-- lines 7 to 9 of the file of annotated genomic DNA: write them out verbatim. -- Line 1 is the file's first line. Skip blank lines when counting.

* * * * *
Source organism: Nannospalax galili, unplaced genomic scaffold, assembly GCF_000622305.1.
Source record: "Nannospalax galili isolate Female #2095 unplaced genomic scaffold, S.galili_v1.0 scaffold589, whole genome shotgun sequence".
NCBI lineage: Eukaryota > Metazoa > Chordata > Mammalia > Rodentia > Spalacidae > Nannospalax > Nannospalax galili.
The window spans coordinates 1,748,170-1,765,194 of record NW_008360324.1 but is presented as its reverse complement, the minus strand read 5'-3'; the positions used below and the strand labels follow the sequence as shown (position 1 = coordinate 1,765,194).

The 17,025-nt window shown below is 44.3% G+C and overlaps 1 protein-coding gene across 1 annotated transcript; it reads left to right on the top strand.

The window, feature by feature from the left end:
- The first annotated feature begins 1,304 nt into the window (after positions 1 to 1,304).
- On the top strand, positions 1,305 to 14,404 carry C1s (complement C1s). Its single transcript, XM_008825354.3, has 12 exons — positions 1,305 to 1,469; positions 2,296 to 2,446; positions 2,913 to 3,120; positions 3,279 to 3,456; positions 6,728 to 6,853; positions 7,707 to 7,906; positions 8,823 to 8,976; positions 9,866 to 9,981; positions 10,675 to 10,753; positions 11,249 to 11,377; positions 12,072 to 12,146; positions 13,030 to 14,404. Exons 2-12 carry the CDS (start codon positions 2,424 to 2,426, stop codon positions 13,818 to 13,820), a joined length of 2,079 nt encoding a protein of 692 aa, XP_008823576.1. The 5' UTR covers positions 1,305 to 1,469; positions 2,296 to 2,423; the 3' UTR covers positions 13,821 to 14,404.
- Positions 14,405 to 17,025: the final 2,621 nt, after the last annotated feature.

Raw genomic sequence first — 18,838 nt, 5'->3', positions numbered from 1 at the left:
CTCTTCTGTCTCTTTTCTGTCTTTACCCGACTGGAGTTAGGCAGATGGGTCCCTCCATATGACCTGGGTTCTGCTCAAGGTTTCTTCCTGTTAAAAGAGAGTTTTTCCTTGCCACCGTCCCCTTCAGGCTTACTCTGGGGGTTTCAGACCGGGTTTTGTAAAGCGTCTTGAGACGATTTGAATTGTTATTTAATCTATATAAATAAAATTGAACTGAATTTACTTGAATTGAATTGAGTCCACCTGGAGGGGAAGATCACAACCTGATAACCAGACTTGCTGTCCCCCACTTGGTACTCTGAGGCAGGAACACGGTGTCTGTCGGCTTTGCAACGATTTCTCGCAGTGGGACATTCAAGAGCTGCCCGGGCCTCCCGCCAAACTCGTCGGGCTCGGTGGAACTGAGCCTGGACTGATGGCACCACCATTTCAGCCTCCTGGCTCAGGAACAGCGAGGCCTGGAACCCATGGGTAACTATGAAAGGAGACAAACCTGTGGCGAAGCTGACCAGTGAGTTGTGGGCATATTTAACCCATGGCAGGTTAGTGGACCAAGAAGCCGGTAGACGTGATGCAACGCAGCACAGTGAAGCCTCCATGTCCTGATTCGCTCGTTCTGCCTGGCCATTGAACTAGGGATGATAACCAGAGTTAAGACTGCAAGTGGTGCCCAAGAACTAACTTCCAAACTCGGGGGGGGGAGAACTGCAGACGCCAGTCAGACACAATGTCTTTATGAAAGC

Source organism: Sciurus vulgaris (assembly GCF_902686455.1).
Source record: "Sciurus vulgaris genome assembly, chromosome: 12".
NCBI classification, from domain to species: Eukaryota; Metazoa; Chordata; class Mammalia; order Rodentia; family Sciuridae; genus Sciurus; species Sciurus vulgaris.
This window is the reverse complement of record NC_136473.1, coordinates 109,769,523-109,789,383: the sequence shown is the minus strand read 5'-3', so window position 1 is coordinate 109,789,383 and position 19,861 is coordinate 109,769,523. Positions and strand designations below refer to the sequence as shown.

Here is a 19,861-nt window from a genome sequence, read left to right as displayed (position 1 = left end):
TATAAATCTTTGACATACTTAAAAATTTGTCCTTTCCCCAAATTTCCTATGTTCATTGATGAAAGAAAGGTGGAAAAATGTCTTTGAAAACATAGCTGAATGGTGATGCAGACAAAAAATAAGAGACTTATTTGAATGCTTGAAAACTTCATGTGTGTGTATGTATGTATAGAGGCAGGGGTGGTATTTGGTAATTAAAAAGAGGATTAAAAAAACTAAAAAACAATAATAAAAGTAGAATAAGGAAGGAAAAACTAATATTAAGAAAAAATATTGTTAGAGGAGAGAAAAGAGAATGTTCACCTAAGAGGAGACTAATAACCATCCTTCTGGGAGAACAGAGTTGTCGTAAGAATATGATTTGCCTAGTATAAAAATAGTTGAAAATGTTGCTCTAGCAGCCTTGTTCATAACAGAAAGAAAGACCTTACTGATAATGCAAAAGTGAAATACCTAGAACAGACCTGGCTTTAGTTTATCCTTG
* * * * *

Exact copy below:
- The first annotated feature begins 1,304 nt into the window (after positions 1 to 1,304).
- On the top strand, positions 1,305 to 14,404 carry C1s (complement C1s). Its single transcript, XM_008825354.3, has 12 exons — positions 1,305 to 1,469; positions 2,296 to 2,446; positions 2,913 to 3,120; positions 3,279 to 3,456; positions 6,728 to 6,853; positions 7,707 to 7,906; positions 8,823 to 8,976; positions 9,866 to 9,981; positions 10,675 to 10,753; positions 11,249 to 11,377; positions 12,072 to 12,146; positions 13,030 to 14,404. Exons 2-12 carry the CDS (start codon positions 2,424 to 2,426, stop codon positions 13,818 to 13,820), a joined length of 2,079 nt encoding a protein of 692 aa, XP_008823576.1. The 5' UTR covers positions 1,305 to 1,469; positions 2,296 to 2,423; the 3' UTR covers positions 13,821 to 14,404.
- Positions 14,405 to 17,025: the final 2,621 nt, after the last annotated feature.